After transfer, total protein patterns can be visualized by total protein staining, usually with Amido black (3). Before reaction with specific ligands, blots must be reacted with a reagent to block any protein-binding sites remaining on the membrane. A variety of reagents such as bovine serum albumin, gelatin, and nonionic detergents can be used for this blocking step (3), and more recently dried nonfat milk has become popular for this purpose (7). After blocking, the blot is reacted with the specific ligand. Visualization of the bound ligand can be achieved by labeling of the primary ligand itself, e.g., by radiolabeling (usually 125I) or enzyme conjugation. However, this approach is not generally popular, as derivitization of the primary ligand can often interfere with its reactivity. Generally an indirect technique is used in which the blot is reacted with a second reagent specific for the primary ligand. For antibodies this involves the use of an anti-Ig specific for the species in which the primary antibody was produced. Again visualization can be achieved by radiolabeling, e.g., 125I-protein A (8). However, techniques in which the secondary reagent is conjugated with an enzyme (e.g., horseradish peroxidase, alkaline phosphatase) and subsequently visualized with a colored reaction product are much more popular (9). The sensitivity of these methods can be substantially increased using the avidin-biotin system (10) or colloidal gold techniques (11).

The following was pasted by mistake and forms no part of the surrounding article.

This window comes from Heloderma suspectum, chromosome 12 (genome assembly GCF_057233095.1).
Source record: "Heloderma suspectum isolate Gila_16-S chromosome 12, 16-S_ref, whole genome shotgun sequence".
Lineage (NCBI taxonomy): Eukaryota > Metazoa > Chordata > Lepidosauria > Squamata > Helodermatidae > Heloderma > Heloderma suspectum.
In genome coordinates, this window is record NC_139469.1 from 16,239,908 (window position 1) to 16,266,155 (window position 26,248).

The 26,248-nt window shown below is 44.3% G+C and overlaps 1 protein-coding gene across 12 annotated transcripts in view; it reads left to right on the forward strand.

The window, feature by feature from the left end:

More recently, visualization techniques based on the use of chemiluminescent reactions of reagents such as cyclic diacylhydrazides have been developed for use with Western blots (12). This chapter describes the use of one such method in which horseradish peroxidase is used to catalyze the oxidation of luminol in the presence of hydrogen peroxide under alkaline conditions. This reaction results in the emission of light and can be increased up to 1000-fold by certain enhancers (e.g., para-substituted phenolic compounds). This enhanced chemiluminescent (ECL) system is used in conjunction with standard immunodetection protocols employing peroxidase-conjugated secondary antibodies as shown in Fig. 1. The image is visualized by expo- sure of the blot to an appropriate blue-sensitive film, usually for times of between 15 s and 1 h. This method provides at least a 10-fold increase in sensitivity over other detection methods, and facilitates the detection of <1 pg of protein.